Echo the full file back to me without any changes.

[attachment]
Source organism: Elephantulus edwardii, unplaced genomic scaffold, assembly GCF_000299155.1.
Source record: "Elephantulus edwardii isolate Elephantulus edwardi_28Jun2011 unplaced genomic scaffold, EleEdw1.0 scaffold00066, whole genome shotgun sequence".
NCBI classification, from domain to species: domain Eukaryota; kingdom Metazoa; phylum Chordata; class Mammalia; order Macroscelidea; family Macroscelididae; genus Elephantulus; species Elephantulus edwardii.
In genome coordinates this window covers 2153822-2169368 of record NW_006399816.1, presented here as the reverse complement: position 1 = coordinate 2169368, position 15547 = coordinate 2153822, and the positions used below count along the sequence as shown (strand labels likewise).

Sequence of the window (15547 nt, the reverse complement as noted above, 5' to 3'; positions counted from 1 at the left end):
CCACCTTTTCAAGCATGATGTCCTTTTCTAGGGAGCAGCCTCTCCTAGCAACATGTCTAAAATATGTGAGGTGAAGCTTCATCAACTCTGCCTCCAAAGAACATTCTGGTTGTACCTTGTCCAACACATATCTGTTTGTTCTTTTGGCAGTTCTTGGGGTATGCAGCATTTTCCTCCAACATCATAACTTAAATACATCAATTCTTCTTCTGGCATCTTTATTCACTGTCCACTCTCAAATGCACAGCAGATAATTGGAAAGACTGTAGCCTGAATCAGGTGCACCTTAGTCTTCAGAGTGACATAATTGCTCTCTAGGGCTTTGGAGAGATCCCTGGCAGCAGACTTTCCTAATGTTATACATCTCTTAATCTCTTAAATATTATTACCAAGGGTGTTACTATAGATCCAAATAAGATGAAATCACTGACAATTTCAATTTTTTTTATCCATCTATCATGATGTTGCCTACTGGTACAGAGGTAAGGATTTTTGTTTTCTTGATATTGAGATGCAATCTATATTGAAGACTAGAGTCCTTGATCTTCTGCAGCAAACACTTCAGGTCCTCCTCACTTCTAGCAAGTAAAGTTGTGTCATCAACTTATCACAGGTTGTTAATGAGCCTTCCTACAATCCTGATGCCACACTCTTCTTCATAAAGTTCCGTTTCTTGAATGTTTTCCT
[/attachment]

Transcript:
Source organism: Elephantulus edwardii, unplaced genomic scaffold, assembly GCF_000299155.1.
Source record: "Elephantulus edwardii isolate Elephantulus edwardi_28Jun2011 unplaced genomic scaffold, EleEdw1.0 scaffold00066, whole genome shotgun sequence".
NCBI classification, from domain to species: domain Eukaryota; kingdom Metazoa; phylum Chordata; class Mammalia; order Macroscelidea; family Macroscelididae; genus Elephantulus; species Elephantulus edwardii.
In genome coordinates this window covers 2153822-2169368 of record NW_006399816.1, presented here as the reverse complement: position 1 = coordinate 2169368, position 15547 = coordinate 2153822, and the positions used below count along the sequence as shown (strand labels likewise).

Sequence of the window (15547 nt, the reverse complement as noted above, 5' to 3'; positions counted from 1 at the left end):
CCACCTTTTCAAGCATGATGTCCTTTTCTAGGGAGCAGCCTCTCCTAGCAACATGTCTAAAATATGTGAGGTGAAGCTTCATCAACTCTGCCTCCAAAGAACATTCTGGTTGTACCTTGTCCAACACATATCTGTTTGTTCTTTTGGCAGTTCTTGGGGTATGCAGCATTTTCCTCCAACATCATAACTTAAATACATCAATTCTTCTTCTGGCATCTTTATTCACTGTCCACTCTCAAATGCACAGCAGATAATTGGAAAGACTGTAGCCTGAATCAGGTGCACCTTAGTCTTCAGAGTGACATAATTGCTCTCTAGGGCTTTGGAGAGATCCCTGGCAGCAGACTTTCCTAATGTTATACATCTCTTAATCTCTTAAATATTATTACCAAGGGTGTTACTATAGATCCAAATAAGATGAAATCACTGACAATTTCAATTTTTTTTATCCATCTATCATGATGTTGCCTACTGGTACAGAGGTAAGGATTTTTGTTTTCTTGATATTGAGATGCAATCTATATTGAAGACTAGAGTCCTTGATCTTCTGCAGCAAACACTTCAGGTCCTCCTCACTTCTAGCAAGTAAAGTTGTGTCATCAACTTATCACAGGTTGTTAATGAGCCTTCCTACAATCCTGATGCCACACTCTTCTTCATAAAGTTCCGTTTCTTGAATGTTTTCCT